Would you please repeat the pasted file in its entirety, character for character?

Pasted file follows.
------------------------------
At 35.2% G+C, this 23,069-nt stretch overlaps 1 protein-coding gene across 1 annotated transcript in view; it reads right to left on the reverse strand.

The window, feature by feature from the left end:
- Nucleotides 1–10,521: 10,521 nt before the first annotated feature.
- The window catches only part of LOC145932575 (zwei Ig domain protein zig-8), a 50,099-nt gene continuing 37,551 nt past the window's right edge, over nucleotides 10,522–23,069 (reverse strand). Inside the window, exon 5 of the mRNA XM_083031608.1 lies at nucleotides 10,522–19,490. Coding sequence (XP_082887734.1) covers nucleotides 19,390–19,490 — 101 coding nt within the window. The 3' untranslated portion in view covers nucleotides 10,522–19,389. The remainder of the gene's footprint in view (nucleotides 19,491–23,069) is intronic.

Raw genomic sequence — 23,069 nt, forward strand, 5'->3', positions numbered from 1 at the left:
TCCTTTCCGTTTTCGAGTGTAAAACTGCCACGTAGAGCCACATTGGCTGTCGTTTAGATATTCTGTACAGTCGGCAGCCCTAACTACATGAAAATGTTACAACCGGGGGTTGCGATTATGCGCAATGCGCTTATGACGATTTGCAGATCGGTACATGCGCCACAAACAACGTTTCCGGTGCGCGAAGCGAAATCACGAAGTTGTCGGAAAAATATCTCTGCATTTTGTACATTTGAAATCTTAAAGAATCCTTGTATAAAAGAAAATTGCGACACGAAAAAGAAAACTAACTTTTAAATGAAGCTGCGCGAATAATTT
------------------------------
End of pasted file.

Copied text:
At 35.2% G+C, this 23,069-nt stretch overlaps 1 protein-coding gene across 1 annotated transcript in view; it reads right to left on the reverse strand.

The window, feature by feature from the left end:
- Nucleotides 1–10,521: 10,521 nt before the first annotated feature.
- The window catches only part of LOC145932575 (zwei Ig domain protein zig-8), a 50,099-nt gene continuing 37,551 nt past the window's right edge, over nucleotides 10,522–23,069 (reverse strand). Inside the window, exon 5 of the mRNA XM_083031608.1 lies at nucleotides 10,522–19,490. Coding sequence (XP_082887734.1) covers nucleotides 19,390–19,490 — 101 coding nt within the window. The 3' untranslated portion in view covers nucleotides 10,522–19,389. The remainder of the gene's footprint in view (nucleotides 19,491–23,069) is intronic.

Raw genomic sequence — 23,069 nt, forward strand, 5'->3', positions numbered from 1 at the left:
TCCTTTCCGTTTTCGAGTGTAAAACTGCCACGTAGAGCCACATTGGCTGTCGTTTAGATATTCTGTACAGTCGGCAGCCCTAACTACATGAAAATGTTACAACCGGGGGTTGCGATTATGCGCAATGCGCTTATGACGATTTGCAGATCGGTACATGCGCCACAAACAACGTTTCCGGTGCGCGAAGCGAAATCACGAAGTTGTCGGAAAAATATCTCTGCATTTTGTACATTTGAAATCTTAAAGAATCCTTGTATAAAAGAAAATTGCGACACGAAAAAGAAAACTAACTTTTAAATGAAGCTGCGCGAATAATTT